To lead with climate action, architects can start by reducing emissions
Zero net carbon buildings are possible now. An industry game changer describes how Architecture 2030’s ZERO Code is a pathway for architects and clients.
Ed Mazria, FAIA, is an architect who has been called “game changer” since the early 2000s. That’s when he saw, in energy data, just how much buildings were contributing to emissions. He recognized then the leadership opportunity for the architectural profession.
Mazria is still crunching numbers and pushing the industry toward greater, faster impact. Today, he leads Architecture 2030, identifying leverage points and suggesting focused solutions based on collective intelligence. Since the United Nations’ Paris Agreement, the group has been looking at how the industry can help meet those targets. The most effective way is by creating zero carbon buildings -- those whose carbon-based energy consumption, such as coal and natural gas, is reduced first through building design strategies and efficiency measures, then through mechanical and electrical systems, then by adding on-site renewable energy generation, and finally through procurement of locally produced off-site renewable energy. Right now, there are only a few hundred zero net energy buildings, according to the New Buildings Institute (which are automatically zero net carbon buildings when they generate enough renewable energy on-site to operate the building). But almost any new building that meets current national energy code standards can be zero net carbon by employing off-site renewable sources for its energy use.
We talked with Mazria about the ZERO Code developed by Architecture 2030 with leading expert Charles Eley, FAIA, and launched this year to spur— and then scale—the zero net carbon trend in new construction.
What is the ZERO Code’s reason for being? Why did you and Architecture 2030 see the need for this?
Mazria: We are running short on time. We must substantially reduce emissions now, both in the US and globally. We are also undergoing the largest wave of urban growth in human history. By 2060, two out of three people will live in cities. By that same date, projections from the International Energy Agency suggest that we will add approximately 2.5 trillion square feet of built space -- this is an area that equals the entire current global building stock.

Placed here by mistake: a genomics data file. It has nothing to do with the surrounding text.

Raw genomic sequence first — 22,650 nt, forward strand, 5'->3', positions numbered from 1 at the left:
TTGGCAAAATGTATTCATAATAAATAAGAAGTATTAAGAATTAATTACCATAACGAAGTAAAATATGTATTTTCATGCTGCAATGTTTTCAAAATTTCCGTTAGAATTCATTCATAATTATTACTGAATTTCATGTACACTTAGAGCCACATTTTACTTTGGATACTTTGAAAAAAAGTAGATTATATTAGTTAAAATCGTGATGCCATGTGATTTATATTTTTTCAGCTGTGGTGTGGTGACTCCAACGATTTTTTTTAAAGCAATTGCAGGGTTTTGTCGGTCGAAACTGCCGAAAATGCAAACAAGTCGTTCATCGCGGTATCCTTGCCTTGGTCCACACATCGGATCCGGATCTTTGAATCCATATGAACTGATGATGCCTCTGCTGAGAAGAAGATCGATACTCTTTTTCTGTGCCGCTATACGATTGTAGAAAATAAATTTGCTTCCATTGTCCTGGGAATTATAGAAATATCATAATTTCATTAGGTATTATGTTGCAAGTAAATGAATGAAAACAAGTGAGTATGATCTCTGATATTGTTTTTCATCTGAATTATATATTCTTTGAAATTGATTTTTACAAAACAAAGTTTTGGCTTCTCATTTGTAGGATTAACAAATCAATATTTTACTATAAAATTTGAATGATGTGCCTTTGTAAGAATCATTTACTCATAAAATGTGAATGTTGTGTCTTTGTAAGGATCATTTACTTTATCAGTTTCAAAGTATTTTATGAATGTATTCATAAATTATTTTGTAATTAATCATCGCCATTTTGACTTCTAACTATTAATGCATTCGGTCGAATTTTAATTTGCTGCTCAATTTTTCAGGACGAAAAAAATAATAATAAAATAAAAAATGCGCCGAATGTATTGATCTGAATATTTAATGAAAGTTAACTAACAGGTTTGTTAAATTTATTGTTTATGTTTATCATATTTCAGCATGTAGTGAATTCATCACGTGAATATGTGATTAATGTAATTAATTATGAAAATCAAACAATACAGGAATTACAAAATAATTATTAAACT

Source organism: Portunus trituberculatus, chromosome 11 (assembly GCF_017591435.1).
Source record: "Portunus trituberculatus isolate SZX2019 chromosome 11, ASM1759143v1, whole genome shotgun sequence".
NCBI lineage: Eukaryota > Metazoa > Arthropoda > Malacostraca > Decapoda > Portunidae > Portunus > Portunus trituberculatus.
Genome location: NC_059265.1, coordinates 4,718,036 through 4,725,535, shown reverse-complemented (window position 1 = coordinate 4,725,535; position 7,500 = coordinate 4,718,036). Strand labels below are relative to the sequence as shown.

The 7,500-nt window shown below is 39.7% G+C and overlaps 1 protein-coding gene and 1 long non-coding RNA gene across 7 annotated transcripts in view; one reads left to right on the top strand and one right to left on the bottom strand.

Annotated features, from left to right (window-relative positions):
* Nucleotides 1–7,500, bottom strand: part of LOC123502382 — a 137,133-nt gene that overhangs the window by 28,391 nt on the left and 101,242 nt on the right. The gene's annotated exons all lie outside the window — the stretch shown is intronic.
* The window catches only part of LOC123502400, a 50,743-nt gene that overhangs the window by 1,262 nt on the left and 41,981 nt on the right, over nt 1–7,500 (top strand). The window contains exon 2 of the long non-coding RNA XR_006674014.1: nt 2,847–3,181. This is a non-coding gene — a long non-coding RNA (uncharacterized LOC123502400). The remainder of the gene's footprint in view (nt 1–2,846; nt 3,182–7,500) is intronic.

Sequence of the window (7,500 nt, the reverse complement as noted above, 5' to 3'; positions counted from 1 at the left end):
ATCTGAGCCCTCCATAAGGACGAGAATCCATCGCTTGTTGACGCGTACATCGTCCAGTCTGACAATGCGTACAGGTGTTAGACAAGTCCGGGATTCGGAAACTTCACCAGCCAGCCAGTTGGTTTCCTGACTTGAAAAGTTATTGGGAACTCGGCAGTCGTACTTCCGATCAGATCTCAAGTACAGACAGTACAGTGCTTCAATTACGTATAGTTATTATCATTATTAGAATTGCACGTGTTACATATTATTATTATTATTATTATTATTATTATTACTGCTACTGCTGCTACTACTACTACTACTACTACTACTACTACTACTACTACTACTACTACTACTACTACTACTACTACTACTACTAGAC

Improvements in building sector energy efficiency and growth in renewable energy generating capacity have been occurring but have not been enough to offset the increase in emissions from new construction. Only by eliminating CO2 emissions from new building operations will we begin to reduce building sector emissions.
The good news is that every new project can get to zero net carbon today through existing standards and technologies, and it’s now cost effective. To encourage this, we need a national and international building standard that we can put in place quickly and that can scale globally, otherwise we will not get the reductions needed.
What is ZERO Code and how would it work?
Mazria: We created the ZERO Code as a national and international building energy standard for new building construction that integrates cost-effective energy efficiency standards with on-site and/or off-site renewable energy and results in zero net carbon buildings. It includes prescriptive and performance paths for compliance based on current standards that are widely used by municipalities and building professionals worldwide.